Many of those who wear their e-discovery scars as badges of honor may feel they have conquered the e-mail beast and can collect key witnesses' hard drives in their sleep. However, these battle-tested warriors need to beware of lurking danger elsewhere in the enterprise — file shares.
File shares often go by many names — file servers, home directories, U drives (any letter assigned to a mapped file server), among others — and virtually every organization relies on them to some degree. Individual users typically have space reserved on a file share for their own network storage. They may also utilize this space as a minidisaster recovery site. Users typically upload or synchronize their 'My Documents' folders and pst files or nsf e-mail archive files in the same manner. There are bound to be countless examples of parties who have certified that all e-mail was searched and produced (focusing on e-mail servers and desktops), only to have missed the file servers.
File servers sometimes serve as landfills for data that has no clear destination (typically because no one supplied IT with a policy for how to handle various collections of data that they deal with all the time). For example, if a user resigns and leaves a company, IT will generally collect the contents of their hard drive and post it to a file server, giving that person's manager a link to the data.
Perhaps an even more common usage of file servers is for departments or working groups to designate a folder on a file share as a central repository. This practice can be incredibly efficient in facilitating collaboration; however, if the producing party has created an e-discovery system based solely on the concept of a 'custodian,' this kind of request can be problematic. For instance, just who is the custodian for a shared folder called 'Marketing' on a central file server that exists on the floor of a data center?
The Solution Is Document Management Systems
Today's leading document management systems represent an excellent solution to this problem. These systems are constantly tracking, indexing, and reporting on files that are under management of the system. But what about the data that is not under management — the standard file share? It is perhaps inevitable that the only true method for classifying unstructured data residing on an unmanaged shared resource in a shared folder is to 'crack' open the files and analyze their content. A new family of applications is emerging to do just this.
There are now tools available that will 'snoop' or 'crawl' around on a network looking for responsive data in file shares (and other data types such as Exchange Servers and SharePoint iterations). During this phase, the application will discover these file shares and begin to create a topology based on metadata attributes of the file population. It is this kind of topology that is invaluable in helping legal teams navigate their obligations and negotiations pursuant to the new FRCP (Federal Rules of Civil Procedure).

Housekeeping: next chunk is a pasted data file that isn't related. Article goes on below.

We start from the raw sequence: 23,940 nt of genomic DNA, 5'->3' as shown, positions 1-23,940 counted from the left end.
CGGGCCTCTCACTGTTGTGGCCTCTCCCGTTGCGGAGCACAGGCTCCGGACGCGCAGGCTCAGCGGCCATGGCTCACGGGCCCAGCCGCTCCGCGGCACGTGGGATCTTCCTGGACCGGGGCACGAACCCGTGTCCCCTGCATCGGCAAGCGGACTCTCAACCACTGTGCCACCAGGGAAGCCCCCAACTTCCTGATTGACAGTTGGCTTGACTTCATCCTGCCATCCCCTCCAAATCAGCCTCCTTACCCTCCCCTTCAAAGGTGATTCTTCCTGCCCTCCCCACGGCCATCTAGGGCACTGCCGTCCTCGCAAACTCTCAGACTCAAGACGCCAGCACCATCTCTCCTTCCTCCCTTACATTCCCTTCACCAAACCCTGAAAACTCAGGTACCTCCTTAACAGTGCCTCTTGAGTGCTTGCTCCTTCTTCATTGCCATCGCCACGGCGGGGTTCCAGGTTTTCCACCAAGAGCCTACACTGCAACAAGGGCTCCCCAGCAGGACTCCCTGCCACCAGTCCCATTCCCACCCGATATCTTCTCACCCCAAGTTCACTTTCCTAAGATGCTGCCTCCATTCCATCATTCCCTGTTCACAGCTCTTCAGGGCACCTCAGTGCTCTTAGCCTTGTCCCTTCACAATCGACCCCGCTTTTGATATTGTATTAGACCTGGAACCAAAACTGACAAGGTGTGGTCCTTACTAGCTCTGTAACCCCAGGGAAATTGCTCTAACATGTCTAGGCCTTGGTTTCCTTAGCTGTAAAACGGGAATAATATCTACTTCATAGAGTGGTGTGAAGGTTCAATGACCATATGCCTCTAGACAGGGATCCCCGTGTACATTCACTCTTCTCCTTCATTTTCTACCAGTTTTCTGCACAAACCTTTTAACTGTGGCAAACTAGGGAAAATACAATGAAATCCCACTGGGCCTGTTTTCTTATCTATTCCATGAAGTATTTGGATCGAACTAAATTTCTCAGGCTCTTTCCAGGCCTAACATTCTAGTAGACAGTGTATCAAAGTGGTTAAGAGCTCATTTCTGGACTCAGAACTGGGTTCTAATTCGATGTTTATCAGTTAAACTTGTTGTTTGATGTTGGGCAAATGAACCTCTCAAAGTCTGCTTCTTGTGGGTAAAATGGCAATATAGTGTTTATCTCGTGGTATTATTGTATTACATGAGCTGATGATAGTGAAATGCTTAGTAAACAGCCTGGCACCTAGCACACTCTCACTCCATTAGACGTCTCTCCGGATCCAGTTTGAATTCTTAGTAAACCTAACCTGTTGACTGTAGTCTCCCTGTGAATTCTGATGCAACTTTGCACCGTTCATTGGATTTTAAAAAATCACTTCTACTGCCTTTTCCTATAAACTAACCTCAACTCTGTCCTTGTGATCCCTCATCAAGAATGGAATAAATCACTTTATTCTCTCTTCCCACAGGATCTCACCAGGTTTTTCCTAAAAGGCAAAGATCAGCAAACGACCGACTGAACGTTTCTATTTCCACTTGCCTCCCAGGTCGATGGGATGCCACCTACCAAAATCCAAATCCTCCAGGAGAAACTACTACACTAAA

These tools will also index the located file shares, read hundreds of disparate file types, and give you the ability to run enterprise-wide searches for keywords and other metadata attributes. An investigator can simply log in to a user interface and run searches against enormous populations of file shares and other data.
Once data that is responsive to an e-discovery process, internal investigation, security classification, or record retention criterion is located, these tools can perform a number of actions. If the data is slated for e-discovery preservation or collection, copies of the data can be made and placed in a secure evidence repository with full audit trails. If the files identified are of such a confidential nature that they should not even exist on unsecured storage media like file shares in the first place, the files can be locked down or even deleted. Finally, records managers, who are often challenged with environments that do not permit them to apply their record retention policies for want of technology powerful enough to get the job done, can now create classes of data and copy that data to true document management systems.
IT managers can deploy this type of application to identify files that have not been accessed for extended periods of time. They can then implement file virtualization — a process where the file's shell, or a pointer or stub, is left where the file existed (on expensive tier-one storage). The actual file is moved to a less expensive storage medium. This hierarchical storage management (HSM) often provides enough ROI via utilizing a lower tier of storage and reduced file share demand to fund the entire project.